Trump backs boycott of Thai-made Harley-Davidson bikes

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In what is probably a first in US history, an acting president publicly supported calls for a boycott of a US product, and, with that, one of the most iconic brands, Harley-Davidson motorbikes.

Donald Trump in a spontaneous tweet on August 12 endorsed boycott calls by a 180-people-strong fan group called “Bikers for Trump” who said they would not buy Harley bikes anymore if manufacturing moves overseas, including to a new factory in Thailand.

The Wisconsin-based motorcycle manufacturer announced plans earlier this year to move production of motorcycles for the European Union from the US to its overseas facilities, namely to a large new plant in Thailand, to avoid the tariffs imposed by the trading bloc in retaliation for Trump’s duties on steel and aluminium imports. Existing production locations in Brazil and India could also ship bikes to Europe in the future.

The company has been struggling with declining sales for four years in a row. In 2017, some 241,500 bikes have been shipped, around 145,000 within the US. Domestic sales were down by 8.5 per cent and international sales by 3.9 per cent compared to the previous year. On the upside, the company could possibly stomach the boycott of 180 bikers.

But Harley has forecast that the EU import duties for motorbikes – which increased to 31 per cent from six per cent – would cost the company about $30 million to $45 million for the remainder of 2018 and $90 million to $100 million on a full-year basis as it would not be able to fully incorporate higher prices of an average of $2,200 per bike to shoulder at a time of shrinking sales.

Instead, Harley Davidson motorcycles made in Thailand could greatly benefit from an envisaged free trade agreement with the European Union for which negotiations have resumed this year.

The construction of a new plant in Thailand was announced by Harley-Davidson last year after Trump pulled out of the Trans Pacific Partnership trade deal, which would have abolished tariffs on their motorcycles across 40 per cent of the world’s economy.

In January this year, Harley-Davidson announced it would close its Kansas City, Missouri, assembly plant and consolidate US jobs at York, Pennsylvania.

While for observers the move by Harley-Davidson appears to be a conclusive business decisions to keep the company afloat, Trump took it seemingly personally and made it a loyalty issue.

He tweeted that “many” Harley Davidson owners would plan to boycott the company if manufacturing moves overseas.

“A Harley-Davidson should never be built in another country – never!” another Tweet read.

“I’ve done so much for you, and then this,” the president complained.

 

 

 

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Reading Time: 2 minutes

In what is probably a first in US history, an acting president publicly supported calls for a boycott of a US product, and, with that, one of the most iconic brands, Harley-Davidson motorbikes.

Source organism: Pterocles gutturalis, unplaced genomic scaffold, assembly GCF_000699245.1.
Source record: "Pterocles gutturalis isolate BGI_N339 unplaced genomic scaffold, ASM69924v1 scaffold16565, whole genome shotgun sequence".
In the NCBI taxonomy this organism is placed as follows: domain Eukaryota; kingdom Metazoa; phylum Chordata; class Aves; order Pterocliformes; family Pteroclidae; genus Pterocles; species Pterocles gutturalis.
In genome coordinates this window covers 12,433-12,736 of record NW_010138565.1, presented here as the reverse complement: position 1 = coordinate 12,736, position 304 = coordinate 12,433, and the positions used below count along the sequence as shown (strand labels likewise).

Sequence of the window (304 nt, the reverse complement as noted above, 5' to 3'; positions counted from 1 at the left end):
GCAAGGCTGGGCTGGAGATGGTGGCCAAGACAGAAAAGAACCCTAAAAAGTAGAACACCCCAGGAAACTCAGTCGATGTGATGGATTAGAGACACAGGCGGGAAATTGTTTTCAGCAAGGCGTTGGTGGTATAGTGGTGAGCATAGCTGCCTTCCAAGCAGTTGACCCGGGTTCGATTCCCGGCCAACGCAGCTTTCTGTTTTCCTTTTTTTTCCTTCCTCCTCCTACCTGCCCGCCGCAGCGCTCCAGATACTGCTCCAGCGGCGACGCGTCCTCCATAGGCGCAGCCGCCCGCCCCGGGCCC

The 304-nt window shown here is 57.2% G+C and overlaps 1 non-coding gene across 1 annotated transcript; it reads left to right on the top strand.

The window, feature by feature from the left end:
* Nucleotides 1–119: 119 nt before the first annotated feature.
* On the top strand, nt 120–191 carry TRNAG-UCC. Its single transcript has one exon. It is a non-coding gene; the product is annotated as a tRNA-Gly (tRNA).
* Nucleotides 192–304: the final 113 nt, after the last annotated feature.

Reading Time: 2 minutes

In what is probably a first in US history, an acting president publicly supported calls for a boycott of a US product, and, with that, one of the most iconic brands, Harley-Davidson motorbikes.

Donald Trump in a spontaneous tweet on August 12 endorsed boycott calls by a 180-people-strong fan group called “Bikers for Trump” who said they would not buy Harley bikes anymore if manufacturing moves overseas, including to a new factory in Thailand.

The Wisconsin-based motorcycle manufacturer announced plans earlier this year to move production of motorcycles for the European Union from the US to its overseas facilities, namely to a large new plant in Thailand, to avoid the tariffs imposed by the trading bloc in retaliation for Trump’s duties on steel and aluminium imports. Existing production locations in Brazil and India could also ship bikes to Europe in the future.

The company has been struggling with declining sales for four years in a row. In 2017, some 241,500 bikes have been shipped, around 145,000 within the US. Domestic sales were down by 8.5 per cent and international sales by 3.9 per cent compared to the previous year. On the upside, the company could possibly stomach the boycott of 180 bikers.

But Harley has forecast that the EU import duties for motorbikes – which increased to 31 per cent from six per cent – would cost the company about $30 million to $45 million for the remainder of 2018 and $90 million to $100 million on a full-year basis as it would not be able to fully incorporate higher prices of an average of $2,200 per bike to shoulder at a time of shrinking sales.

Instead, Harley Davidson motorcycles made in Thailand could greatly benefit from an envisaged free trade agreement with the European Union for which negotiations have resumed this year.

The construction of a new plant in Thailand was announced by Harley-Davidson last year after Trump pulled out of the Trans Pacific Partnership trade deal, which would have abolished tariffs on their motorcycles across 40 per cent of the world’s economy.

In January this year, Harley-Davidson announced it would close its Kansas City, Missouri, assembly plant and consolidate US jobs at York, Pennsylvania.

While for observers the move by Harley-Davidson appears to be a conclusive business decisions to keep the company afloat, Trump took it seemingly personally and made it a loyalty issue.

He tweeted that “many” Harley Davidson owners would plan to boycott the company if manufacturing moves overseas.

“A Harley-Davidson should never be built in another country – never!” another Tweet read.

“I’ve done so much for you, and then this,” the president complained.

 

 

 

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